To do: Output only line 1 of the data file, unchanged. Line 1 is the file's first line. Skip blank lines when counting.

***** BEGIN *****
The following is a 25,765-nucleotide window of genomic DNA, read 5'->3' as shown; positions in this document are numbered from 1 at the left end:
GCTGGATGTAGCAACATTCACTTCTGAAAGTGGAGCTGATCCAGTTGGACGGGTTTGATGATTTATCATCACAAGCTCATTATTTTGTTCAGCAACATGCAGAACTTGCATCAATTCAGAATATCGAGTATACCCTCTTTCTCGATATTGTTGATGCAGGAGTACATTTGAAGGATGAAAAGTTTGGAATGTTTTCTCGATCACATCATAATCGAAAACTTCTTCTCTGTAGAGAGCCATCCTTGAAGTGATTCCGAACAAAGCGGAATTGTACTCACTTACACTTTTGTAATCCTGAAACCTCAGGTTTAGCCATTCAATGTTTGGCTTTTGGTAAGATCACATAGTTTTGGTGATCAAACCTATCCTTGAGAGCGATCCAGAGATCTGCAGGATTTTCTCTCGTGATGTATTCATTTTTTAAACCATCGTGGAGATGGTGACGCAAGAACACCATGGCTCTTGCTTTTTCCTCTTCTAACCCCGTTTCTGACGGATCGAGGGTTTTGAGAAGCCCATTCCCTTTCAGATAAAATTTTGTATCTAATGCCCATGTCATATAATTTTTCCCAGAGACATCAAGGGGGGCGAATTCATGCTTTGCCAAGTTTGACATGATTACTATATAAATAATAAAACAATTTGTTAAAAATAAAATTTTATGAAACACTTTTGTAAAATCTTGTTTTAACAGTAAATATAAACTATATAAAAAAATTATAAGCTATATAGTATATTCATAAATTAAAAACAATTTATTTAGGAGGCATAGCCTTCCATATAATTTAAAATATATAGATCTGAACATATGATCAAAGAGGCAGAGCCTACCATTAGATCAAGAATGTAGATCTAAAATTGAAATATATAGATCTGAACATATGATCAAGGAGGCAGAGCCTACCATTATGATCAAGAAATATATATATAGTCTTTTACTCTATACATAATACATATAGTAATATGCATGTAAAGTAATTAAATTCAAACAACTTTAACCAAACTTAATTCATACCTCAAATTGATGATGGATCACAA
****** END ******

The following is a 25,765-nucleotide window of genomic DNA, read 5'->3' as shown; positions in this document are numbered from 1 at the left end: